Reaching Algonquin’s summit marked my halfway point for the 46! Woohoo! I was pumped. The views were amazing. Colden with Marcy right behind was such an incredible view. At this point, we only took a few pictures because we knew would have to come across this summit again on our way out. It was also starting to get crowded and we thought that Iroquois might have significantly fewer people on top.

Climbing down the backside of Algonquin was tough (climbing back up it was literally breath taking). It was so steep! So I took my time going down, but it never got too crazy to handle. When we reached Boundary I tried to take a minute to really soak it in because the perspective was so cool. We could see Algonquin on the one side and Iroquois on the other, and that was also incredible. But we kept up a good pace and summited Iroquois around noon!

The herd path to Iroquois from Algonquin was quite narrow, but really easy to follow. We saw some human feces on the side of the trail, which was not only disgusting, but also really disappointing. It’s so unfortunate that people think that is ok, and have little regard for others and their enjoyment of the peaks. There were a couple of sketchy pitches that I had trouble climbing up, but heading back down I didn’t even notice them! It’s crazy the difference that perspective can make on a challenge.

We were right – there were significantly fewer people on Iroquois’ summit (the French Canadian’s thought Boundary was Iroquois so they never made their way all the way over). We ate lunch and took in all the incredible views. The breeze picked up a little bit at this point, but it actually just made the experience better, since it had been so calm all morning. We watched as some people made their way over to the Shepherd’s tooth and we looked for the trail up Marshall that we had taken a couple months prior. People were asking about going from Iroquois to Marshall, but I think that would be a serious undertaking!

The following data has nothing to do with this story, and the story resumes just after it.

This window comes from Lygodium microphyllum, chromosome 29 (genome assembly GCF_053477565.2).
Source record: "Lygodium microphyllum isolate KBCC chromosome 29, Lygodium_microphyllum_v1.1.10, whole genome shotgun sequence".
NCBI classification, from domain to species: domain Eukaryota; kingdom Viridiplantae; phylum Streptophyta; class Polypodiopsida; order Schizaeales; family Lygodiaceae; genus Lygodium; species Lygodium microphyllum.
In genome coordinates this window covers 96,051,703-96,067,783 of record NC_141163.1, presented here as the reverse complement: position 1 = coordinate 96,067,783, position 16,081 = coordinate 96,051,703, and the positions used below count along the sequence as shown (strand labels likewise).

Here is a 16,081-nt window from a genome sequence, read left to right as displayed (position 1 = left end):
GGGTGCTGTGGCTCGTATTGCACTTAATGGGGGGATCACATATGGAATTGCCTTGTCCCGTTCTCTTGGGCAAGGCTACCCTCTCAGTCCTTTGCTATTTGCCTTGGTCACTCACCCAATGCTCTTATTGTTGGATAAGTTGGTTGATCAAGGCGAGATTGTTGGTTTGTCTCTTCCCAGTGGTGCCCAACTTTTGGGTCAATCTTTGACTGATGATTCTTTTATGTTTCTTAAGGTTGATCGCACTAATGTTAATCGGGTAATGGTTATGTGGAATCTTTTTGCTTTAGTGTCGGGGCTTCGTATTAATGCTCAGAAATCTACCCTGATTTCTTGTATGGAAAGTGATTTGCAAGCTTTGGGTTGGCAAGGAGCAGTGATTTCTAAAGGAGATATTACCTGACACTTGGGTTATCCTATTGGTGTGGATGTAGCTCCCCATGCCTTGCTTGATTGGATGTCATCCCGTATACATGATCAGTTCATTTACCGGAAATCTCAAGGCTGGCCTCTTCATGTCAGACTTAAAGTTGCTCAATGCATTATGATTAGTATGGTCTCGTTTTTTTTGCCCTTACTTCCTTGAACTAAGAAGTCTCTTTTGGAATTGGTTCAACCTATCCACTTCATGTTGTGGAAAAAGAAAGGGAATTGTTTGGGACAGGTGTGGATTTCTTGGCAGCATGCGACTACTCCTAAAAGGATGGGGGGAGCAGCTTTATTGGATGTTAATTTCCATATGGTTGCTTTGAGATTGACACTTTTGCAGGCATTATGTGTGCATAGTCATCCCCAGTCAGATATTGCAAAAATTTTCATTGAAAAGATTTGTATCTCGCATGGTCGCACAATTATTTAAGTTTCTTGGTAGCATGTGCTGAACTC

Going back to Algonquin was difficult both physically and mentally because it was difficult, but it also meant we were headed back into the crowds and out of the woods. Always a bittersweet feeling. Climbing up the backside of Algonquin was a big challenge for me. Alex has been running so much lately that for him it was nothing, so I told him to go ahead of me and I would eventually catch up. He practically ran up the mountain while I slowly huffed and puffed my way back the summit.img_1750img_1768

We took some more photos at the summit and had some more to eat. We let the large group get a head start in front of us in hopes that we wouldn’t have to pass them or let them pass us again. We also noticed that a couple had gotten engaged at the summit that day! The summit steward seemed to be very busy trying to explain to everyone up there how fragile and crucial the environment is.


The trek out wasn’t bad at all. There was a lot of butt sliding coming down the rock slabs though! Even Alex used the butt sliding technique a bit and he never does that! I honestly think this is the only time I’ve seen him do it. The rock slabs were easier to climb up than down. But that doesn’t surprise me at all.We made it out to the car around 5. There was a long line to sign out at the trailhead, and with that, we were glad to be making our way to the Lake Placid Pub & Brewery for a beer and a burger! 24/46